Los Angeles Kings (1) G National Hockey League (since 1967)
Montreal Canadiens (6) R,M,H,I,G,BK National Hockey League (since 1917)
New England Whalers(1) B World Hockey Association (1972-79)
New York Rangers (8) R(2),M,H,I,G,O,BK National Hockey League (since 1926)
Port Huron Flags (1) R International Hockey Lg (1962-71)
Portland Buckaroos (1) O Western Hockey League (1960-74)
Saint Paul Rangers (1) R Central Hockey League (1963-66)
Salt Lake Cy Eagles(1) G-O Western Hockey League (1969-74)
San Diego Gulls (2) G(2)-O Western Hockey League (1966-74)
St. Louis Blues (2) G(2) National Hockey League (since 1967)
TIMRA [Red Eagles] (1) I Swedish Elit-League (since 1938)
Toronto Maple Leafs(7) R,M(2),H,I,G,BK National Hockey League (since 1926)
Tre Kronor"3 Crowns"(1)I Swedish National Team (since 1938)
VIK [Black Eagles] (1) I Swedish Elit-League (Since 1913)
Abbreviations = R -- Regular Size series mold
M -- Mini series mold
H -- High Skate series mold
I -- Intermediate High skate series mold
G -- Gold base series mold
B -- Blue base series mold
O -- Oddball mold designs
BK - "Blinking eyes" design
MOLD STYLES & SPRING INFORMATION
= There are 6 basic
mold designs: Regular Size, Mini, High Skate, Intermediate High Skate, Gold
Base, and Blue Base. They are made from paper-Mache: a composition material
similar to dry wall cement. Bobbing head dolls have a compression spring
glued to the head and attached to the neck post, which allows the heads to
bounce up and down. Thus the term "bobbin', "bobbing", or
"bobber". Although they are also called Nodders, technically they
are not. The pre 1960's "Nodder" dolls had a pin in the neck area,
which would allow the head to nod or pivot forward and backwards. In regards
to the springs, there were 2 different types of compression springs used;
COIL WITH STEM & STRAIGHT COIL . The Regular, High Skate & Intermediate dolls
used a unique spring that had 4 large coils (at the head area) with a 1"
long stem that attaches to the neck post with 2 small coils. The Mini, Blue
Base & Gold Base dolls used a "STRAIGHT COIL" spring design
that had 7 - 10 coils. There is a small and large version of both types to
accommodate the different size heads. Most of the odd-ball dolls used the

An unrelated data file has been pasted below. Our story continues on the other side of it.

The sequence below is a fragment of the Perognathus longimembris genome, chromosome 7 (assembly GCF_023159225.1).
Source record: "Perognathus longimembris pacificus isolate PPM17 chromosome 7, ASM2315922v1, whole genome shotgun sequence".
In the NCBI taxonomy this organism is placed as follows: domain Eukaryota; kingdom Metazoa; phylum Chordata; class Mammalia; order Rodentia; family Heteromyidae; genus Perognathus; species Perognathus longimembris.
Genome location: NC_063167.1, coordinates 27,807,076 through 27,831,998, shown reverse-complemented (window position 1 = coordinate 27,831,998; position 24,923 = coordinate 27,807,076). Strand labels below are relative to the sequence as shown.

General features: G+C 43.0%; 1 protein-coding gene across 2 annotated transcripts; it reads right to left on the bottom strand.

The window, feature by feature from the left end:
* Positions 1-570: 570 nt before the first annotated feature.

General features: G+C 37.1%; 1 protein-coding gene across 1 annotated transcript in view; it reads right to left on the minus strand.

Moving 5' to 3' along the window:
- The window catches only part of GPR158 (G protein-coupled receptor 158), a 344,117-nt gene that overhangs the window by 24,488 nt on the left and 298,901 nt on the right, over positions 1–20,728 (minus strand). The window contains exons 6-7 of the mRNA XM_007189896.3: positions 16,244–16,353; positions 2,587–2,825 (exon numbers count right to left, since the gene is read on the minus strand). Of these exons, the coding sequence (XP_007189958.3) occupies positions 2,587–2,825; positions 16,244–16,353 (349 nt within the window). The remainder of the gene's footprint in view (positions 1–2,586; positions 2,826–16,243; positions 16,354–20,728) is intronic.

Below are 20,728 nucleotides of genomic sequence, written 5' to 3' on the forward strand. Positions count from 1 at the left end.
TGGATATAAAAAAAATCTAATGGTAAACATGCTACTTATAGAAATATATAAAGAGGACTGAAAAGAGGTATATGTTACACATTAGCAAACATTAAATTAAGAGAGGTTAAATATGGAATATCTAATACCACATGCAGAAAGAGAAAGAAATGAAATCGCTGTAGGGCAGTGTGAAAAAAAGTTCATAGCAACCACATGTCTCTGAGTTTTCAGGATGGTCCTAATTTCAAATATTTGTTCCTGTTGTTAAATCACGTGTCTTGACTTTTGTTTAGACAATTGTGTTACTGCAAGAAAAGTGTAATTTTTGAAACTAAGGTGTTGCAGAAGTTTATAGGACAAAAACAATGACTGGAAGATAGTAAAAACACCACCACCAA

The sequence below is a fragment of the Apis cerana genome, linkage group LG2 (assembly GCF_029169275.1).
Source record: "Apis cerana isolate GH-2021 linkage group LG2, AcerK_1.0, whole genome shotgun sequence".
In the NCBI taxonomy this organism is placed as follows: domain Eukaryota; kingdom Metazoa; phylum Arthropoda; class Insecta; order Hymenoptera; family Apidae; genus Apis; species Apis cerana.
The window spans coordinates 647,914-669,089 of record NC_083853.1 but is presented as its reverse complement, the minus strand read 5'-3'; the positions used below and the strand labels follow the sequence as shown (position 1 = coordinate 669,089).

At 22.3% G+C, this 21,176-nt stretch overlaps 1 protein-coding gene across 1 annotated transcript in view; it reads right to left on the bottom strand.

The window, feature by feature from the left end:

"STEM" type spring. The Blinking Eye dolls and the NY Ranger
variation (black base decal) used a "STRAIGHT COIL" type spring.
See the pictures at bottom of this page for 3 different styles of springs.
CHEST & BASE DECALS = Most dolls have decals on the base
and chest that designate the city and team name. Majority of the dolls did
not have numbers on their shoulders or backs like some of the football and baseball
dolls made in the 60's. There are two exceptions to my knowledge: The Salt
Lake City Golden Eagle doll has "#7" decals on his back and
shoulders and the "Blinking Eyes" doll series have decals on their
backs & on 1 of the shoulders. The Detroit Blinker that I have has a "A" on the chest. There were 2 different size
chest decals used on the dolls. For ease of comparison (because it is round),
the Boston Bruins chest decal for the Regular, High Skate & Gold base
dolls is 13/16" in diameter. The chest decal for the Mini and
Intermediate dolls is 9/16' in diameter. (1/4" smaller!) The base decals
were also scaled down in size between the Regular & Intermediate dolls.
The Mini's had the team name stenciled on the base and the bases for the High
Skate & Blue Base dolls were plain. The Gold Base series =The
dolls from this series appeared to use the same, black colored, base decals
that were used on 1963-72 baseball & 1961-67 football dolls. Some were
block letters and some were script. Chicago
(script), Detroit (block), St.
Louis (script) , & Los Angeles (block) are good examples.
DECAL & BODY FLAWS = (from the factory)
Decal that was put on skewed or
on an angle = This
may not look very attractive but as long as it is legible and complete, the
doll should be considered for your collection. No price discount.
Twisted decals = If decal is turned onto itself, shows backward
lettering, or is impossible to read. Avoid this doll unless it doesn't bother
Decal put on straight but upside down = If you can live with it,
it is ok to consider it for your collection. No price discount.
Missing decal = This flaw seriously effects the cost of the doll.
Avoid this doll.
Wrong decal on doll = The decal has the wrong name for the team.
The Toronto Maple Leafs doll with a Detroit Redwings logo on the chest is the
only example. The doll should be considered for your collection. No price
discount or premium.
Bottom of base = Missing Foil sticker ("Sports
Specialties") or paper label over the hole. Missing the "JAPAN"
stamp on the bottom. MINI'S = some of the bottoms were painted &
some were not. No price discount for any of these.
Paint Blobs or Overruns = Some dolls were given too heavy of a
clear coat spray after they were painted which ran & turned brown or
golden in color over time. Subtract 20% off mint price.
DECAL FLAWS = (from mishandling)
1 OR 2 IMPERFECTIONS = small chip in decal or partial
letter(s), scratch through decal --- Subtract 10-15% off mint price.
3 OR MORE IMPERFECTIONS = Major section of decal missing, multiple
scratches through decal, cracking or fading of decal(sun damage), dirt or
stained (smoky environment) --- Subtract 30-60% off mint price
BODY FLAWS = (from mishandling)